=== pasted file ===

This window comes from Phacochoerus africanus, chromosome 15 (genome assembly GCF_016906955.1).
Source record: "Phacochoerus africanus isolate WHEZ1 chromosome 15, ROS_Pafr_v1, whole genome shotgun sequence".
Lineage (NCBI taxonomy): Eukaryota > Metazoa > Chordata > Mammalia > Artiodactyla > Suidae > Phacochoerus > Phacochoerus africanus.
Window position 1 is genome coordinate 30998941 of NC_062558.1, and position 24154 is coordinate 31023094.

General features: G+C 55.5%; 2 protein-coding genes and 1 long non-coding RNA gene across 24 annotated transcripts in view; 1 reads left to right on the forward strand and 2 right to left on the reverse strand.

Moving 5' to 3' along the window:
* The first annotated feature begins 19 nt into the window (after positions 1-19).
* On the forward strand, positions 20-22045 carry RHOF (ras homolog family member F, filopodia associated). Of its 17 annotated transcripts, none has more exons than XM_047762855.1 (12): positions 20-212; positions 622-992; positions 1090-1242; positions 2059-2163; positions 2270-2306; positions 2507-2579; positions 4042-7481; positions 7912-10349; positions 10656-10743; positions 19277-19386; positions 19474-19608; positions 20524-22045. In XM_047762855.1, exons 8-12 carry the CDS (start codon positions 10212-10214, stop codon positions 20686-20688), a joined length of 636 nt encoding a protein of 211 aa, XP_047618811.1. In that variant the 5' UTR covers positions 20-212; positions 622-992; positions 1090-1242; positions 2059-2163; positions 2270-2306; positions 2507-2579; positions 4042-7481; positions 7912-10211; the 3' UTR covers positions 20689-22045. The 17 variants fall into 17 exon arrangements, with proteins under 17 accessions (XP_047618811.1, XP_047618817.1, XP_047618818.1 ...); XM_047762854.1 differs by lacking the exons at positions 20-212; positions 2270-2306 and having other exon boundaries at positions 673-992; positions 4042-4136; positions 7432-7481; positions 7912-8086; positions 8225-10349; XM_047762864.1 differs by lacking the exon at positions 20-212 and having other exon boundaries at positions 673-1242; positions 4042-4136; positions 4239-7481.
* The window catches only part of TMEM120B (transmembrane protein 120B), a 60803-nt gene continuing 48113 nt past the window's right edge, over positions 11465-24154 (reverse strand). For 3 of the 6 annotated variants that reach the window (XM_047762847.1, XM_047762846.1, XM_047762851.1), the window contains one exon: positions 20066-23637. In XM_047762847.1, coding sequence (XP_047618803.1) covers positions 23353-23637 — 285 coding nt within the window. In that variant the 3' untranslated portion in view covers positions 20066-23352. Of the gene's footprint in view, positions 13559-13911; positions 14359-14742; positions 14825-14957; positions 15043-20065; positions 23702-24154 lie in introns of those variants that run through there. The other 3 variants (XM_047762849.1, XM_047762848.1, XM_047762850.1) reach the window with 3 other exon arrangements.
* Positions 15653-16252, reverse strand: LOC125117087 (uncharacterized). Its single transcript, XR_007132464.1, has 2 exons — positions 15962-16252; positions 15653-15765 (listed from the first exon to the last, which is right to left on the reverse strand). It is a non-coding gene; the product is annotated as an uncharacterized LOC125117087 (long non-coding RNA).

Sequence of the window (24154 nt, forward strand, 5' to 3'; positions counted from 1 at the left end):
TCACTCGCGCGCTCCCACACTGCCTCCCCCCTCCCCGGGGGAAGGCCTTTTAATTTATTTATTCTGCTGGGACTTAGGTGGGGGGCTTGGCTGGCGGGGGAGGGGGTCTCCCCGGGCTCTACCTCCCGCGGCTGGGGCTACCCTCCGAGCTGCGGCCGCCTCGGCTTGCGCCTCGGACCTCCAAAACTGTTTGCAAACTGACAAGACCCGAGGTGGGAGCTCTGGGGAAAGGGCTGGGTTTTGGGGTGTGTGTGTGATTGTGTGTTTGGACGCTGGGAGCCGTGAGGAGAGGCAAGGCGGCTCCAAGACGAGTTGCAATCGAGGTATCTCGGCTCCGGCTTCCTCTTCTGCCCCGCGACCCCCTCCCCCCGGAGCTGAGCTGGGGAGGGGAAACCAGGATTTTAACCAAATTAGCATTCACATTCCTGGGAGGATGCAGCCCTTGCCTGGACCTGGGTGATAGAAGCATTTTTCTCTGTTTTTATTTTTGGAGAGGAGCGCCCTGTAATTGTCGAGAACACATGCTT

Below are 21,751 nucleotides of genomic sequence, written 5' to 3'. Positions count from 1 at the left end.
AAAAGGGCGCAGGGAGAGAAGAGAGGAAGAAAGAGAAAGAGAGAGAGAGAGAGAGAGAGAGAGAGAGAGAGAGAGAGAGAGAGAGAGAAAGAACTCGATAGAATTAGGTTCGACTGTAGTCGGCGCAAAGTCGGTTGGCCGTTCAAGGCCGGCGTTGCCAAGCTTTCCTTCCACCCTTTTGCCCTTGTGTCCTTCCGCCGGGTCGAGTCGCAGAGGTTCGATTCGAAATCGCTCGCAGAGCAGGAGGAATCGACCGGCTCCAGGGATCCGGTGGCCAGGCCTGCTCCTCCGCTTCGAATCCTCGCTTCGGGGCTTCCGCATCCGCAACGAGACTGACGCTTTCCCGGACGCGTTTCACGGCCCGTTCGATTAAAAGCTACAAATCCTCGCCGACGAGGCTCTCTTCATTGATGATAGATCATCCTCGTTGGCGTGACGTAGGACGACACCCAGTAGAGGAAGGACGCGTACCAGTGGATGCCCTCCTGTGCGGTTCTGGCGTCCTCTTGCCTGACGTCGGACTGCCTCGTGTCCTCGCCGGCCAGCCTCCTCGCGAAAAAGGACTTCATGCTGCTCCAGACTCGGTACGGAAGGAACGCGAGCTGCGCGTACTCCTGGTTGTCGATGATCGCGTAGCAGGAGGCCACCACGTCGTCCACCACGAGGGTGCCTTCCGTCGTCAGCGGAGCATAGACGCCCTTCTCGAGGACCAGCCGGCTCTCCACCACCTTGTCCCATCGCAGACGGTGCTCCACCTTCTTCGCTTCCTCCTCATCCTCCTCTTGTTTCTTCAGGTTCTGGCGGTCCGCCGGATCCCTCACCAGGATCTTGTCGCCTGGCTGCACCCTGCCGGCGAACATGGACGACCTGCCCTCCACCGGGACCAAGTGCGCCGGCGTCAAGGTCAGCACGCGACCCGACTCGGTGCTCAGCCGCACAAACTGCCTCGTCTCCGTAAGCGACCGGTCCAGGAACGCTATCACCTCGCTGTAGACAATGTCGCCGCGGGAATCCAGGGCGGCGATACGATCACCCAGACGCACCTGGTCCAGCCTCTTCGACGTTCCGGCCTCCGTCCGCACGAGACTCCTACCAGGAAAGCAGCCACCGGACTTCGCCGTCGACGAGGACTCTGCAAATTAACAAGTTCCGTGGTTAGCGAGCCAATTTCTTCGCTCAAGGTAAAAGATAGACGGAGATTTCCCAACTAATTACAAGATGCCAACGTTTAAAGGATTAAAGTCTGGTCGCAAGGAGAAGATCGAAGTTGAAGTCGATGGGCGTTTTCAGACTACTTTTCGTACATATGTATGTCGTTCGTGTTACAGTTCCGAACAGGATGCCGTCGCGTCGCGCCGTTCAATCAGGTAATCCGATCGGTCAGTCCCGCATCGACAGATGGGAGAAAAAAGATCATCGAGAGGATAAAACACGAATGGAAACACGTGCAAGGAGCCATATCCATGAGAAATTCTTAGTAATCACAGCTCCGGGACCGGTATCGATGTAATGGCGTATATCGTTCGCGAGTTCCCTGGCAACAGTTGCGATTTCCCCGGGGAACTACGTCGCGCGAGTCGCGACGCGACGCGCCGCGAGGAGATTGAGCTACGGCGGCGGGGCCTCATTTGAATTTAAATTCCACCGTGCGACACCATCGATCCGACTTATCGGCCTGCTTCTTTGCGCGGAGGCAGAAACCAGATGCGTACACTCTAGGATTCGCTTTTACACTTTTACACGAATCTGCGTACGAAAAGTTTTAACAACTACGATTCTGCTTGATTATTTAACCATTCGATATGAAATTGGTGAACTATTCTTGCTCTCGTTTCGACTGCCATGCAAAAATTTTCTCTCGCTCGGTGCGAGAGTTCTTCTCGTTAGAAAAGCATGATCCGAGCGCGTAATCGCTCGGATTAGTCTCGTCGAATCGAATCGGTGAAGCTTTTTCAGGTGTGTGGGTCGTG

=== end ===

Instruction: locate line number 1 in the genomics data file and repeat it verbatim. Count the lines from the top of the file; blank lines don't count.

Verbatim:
This window comes from Phacochoerus africanus, chromosome 15 (genome assembly GCF_016906955.1).